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BJ Nilsen & Stilluppsteypa - Góða Nótt

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Artist: BJ Nilsen & Stilluppsteypa

Album: Góða Nótt

Label: Editions Mego

Review date: Nov. 27, 2012

One day while working hard in an Iceland studio, musicians BJ Nilsen and Stilluppsteypa (Sigtryggur Berg Sigmarsson and Helgi Thorsson) looked up and found themselves snowed in. The drifts covered the windows and the trio had no way of knowing if the roof was covered as well, only that they were stuck, without food or water, until the sun or wind cleared a path to freedom. They remained in the small building for several days, accompanied only by an eerie green glow in a window behind their sound equipment and the strange noises emanating from the ice outside. Were these sounds real or their imagination? They decided for sanity’s sake to find out. The result is Góða Nótt.

Nilsen has been working with the sound of the natural and its effect on humans, field recordings and the perception of time and space as experienced through sound since 1996, so despite the various discomforts and cabin fever, the Góða Nótt experiment was one with his own opus. According to the notes that accompany the album, powerful microphones were pushed from the inside of the room out through the ice in an attempt to pick up sound of human life or ice-inspired madness, whichever came first. The result is a superbly unsettling 45 minutes of blurred consciousness, a battle between the real and the imagined. For a field recording, this is astonishingly unambiguous: Claustrophobic dread inoculates the sound. The vibrations of the external landscape closing in are sculpted to reflect the captive’s desire to escape.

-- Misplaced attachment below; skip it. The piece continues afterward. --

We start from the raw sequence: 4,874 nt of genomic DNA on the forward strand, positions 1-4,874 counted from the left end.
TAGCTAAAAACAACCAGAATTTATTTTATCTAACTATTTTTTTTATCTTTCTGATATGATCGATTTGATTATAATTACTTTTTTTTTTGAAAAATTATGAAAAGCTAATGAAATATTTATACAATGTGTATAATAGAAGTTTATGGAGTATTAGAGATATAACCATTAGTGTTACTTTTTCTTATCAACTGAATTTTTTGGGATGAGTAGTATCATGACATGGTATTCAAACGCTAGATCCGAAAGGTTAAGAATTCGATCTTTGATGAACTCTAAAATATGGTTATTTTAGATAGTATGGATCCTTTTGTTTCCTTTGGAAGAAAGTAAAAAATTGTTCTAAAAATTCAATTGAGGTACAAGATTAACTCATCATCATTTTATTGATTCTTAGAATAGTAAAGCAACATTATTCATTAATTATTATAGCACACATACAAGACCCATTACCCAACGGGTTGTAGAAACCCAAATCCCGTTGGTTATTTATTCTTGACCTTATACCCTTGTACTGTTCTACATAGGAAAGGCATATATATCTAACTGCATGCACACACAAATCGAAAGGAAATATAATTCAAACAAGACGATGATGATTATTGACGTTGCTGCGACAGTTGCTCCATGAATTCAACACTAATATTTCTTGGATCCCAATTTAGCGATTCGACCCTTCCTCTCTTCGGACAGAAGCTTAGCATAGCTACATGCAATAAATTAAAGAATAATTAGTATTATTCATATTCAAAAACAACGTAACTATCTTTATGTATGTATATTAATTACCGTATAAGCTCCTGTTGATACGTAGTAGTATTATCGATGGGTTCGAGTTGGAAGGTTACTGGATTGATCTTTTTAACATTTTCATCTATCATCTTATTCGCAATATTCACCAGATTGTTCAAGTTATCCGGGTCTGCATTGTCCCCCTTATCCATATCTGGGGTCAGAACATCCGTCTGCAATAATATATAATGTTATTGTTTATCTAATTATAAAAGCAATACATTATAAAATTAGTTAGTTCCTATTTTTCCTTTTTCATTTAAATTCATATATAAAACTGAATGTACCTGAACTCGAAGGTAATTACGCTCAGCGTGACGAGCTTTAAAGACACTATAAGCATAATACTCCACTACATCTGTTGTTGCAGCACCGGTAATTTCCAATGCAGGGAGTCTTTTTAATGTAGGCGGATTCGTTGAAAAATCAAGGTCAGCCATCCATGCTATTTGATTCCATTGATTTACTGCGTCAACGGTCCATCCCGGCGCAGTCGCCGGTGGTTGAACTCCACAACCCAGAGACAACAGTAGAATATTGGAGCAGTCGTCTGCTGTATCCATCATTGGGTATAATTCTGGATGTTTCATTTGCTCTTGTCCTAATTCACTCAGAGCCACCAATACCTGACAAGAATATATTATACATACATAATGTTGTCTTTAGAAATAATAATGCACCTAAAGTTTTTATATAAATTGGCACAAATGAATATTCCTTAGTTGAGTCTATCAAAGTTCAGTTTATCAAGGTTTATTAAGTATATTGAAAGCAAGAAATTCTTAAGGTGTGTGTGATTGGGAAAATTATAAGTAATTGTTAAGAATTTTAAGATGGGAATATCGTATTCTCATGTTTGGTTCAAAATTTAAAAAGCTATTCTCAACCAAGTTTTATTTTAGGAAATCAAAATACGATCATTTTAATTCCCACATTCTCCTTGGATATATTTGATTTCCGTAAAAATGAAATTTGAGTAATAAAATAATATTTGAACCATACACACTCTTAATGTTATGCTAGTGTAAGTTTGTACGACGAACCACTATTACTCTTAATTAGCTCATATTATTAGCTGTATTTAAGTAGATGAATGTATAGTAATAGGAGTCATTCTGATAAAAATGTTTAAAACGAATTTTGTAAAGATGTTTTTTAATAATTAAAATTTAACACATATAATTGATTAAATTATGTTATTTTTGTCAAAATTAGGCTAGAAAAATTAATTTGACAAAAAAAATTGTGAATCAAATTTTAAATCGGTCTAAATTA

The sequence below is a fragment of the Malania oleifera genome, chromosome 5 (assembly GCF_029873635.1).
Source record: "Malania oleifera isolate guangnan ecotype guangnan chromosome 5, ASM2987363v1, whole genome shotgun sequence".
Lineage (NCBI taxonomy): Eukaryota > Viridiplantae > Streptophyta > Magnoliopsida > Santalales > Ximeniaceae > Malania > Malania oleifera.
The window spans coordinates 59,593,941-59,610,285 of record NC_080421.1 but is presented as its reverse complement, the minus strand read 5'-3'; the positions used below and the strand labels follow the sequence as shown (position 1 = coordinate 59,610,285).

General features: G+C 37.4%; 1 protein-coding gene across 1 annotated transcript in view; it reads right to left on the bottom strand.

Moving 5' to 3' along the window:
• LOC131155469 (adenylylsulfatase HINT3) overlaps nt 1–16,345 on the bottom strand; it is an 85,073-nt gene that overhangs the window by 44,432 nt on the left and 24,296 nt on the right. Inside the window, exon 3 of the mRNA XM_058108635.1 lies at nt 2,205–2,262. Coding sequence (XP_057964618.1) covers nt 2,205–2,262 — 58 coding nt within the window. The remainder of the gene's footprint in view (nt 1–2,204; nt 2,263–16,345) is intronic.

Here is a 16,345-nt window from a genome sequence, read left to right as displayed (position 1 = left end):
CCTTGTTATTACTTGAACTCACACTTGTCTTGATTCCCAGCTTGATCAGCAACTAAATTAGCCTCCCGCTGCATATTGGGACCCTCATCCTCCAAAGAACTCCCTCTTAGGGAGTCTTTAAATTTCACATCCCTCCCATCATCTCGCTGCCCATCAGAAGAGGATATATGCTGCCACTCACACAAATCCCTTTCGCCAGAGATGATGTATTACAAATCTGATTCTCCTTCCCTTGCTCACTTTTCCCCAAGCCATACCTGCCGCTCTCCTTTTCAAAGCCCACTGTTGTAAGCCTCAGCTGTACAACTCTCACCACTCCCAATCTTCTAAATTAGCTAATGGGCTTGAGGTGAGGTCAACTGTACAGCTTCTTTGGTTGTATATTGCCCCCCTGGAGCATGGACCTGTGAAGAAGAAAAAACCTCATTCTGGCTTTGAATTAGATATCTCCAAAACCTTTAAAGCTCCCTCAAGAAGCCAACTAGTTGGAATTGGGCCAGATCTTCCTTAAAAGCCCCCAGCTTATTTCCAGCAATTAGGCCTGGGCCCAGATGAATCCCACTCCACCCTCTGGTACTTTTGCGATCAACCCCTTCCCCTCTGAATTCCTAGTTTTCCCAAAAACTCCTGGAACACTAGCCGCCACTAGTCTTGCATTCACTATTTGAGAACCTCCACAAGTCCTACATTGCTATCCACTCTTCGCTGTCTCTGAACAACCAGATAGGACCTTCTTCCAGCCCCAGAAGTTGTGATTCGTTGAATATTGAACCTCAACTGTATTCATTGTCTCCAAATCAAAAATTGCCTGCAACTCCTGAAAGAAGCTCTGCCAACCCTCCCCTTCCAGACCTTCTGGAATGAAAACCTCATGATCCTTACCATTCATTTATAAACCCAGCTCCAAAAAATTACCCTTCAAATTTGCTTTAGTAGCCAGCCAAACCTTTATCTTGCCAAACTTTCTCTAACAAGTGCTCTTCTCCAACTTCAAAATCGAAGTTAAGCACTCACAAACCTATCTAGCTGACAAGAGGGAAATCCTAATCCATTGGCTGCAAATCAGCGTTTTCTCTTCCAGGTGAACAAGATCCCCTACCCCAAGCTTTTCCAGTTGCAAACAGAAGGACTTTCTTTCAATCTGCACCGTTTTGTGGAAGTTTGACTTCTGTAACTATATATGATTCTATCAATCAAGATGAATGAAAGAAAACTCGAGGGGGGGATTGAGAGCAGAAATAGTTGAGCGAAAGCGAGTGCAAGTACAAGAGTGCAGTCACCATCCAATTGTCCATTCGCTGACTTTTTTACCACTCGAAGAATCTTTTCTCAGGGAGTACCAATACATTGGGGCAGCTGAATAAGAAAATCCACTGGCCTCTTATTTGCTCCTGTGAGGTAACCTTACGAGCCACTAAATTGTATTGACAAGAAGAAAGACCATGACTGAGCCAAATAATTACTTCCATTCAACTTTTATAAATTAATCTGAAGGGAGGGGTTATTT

The sound itself is a suffocating drone of a noise, accompanied by twists and cracks of shifting ice and startling static, crackles and scrapes from god knows where. The sonance is heavily anchored to its location, such that the audience is carried into the atmosphere of its world and whatever comfortable listening environment might have existed when disc met player falls away completely. Embodied in the sound is the green reflective flicker that haunts the musicians as they patiently wait for the ice to recede. The intensity of the recording breathes life into the ice — along with the feeling it will only encroach, not retract.

By Lisa Thatcher

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